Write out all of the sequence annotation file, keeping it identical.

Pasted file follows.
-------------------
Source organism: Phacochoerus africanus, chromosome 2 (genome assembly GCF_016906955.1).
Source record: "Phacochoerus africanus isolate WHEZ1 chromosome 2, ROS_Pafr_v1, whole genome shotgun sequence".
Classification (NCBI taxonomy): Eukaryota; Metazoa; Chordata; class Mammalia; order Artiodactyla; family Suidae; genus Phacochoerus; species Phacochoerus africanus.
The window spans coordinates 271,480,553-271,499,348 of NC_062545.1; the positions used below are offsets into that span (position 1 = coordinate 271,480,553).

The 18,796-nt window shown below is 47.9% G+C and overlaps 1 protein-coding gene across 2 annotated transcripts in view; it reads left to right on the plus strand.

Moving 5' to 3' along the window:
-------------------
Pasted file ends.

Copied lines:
Source organism: Phacochoerus africanus, chromosome 2 (genome assembly GCF_016906955.1).
Source record: "Phacochoerus africanus isolate WHEZ1 chromosome 2, ROS_Pafr_v1, whole genome shotgun sequence".
Classification (NCBI taxonomy): Eukaryota; Metazoa; Chordata; class Mammalia; order Artiodactyla; family Suidae; genus Phacochoerus; species Phacochoerus africanus.
The window spans coordinates 271,480,553-271,499,348 of NC_062545.1; the positions used below are offsets into that span (position 1 = coordinate 271,480,553).

The 18,796-nt window shown below is 47.9% G+C and overlaps 1 protein-coding gene across 2 annotated transcripts in view; it reads left to right on the plus strand.

Moving 5' to 3' along the window: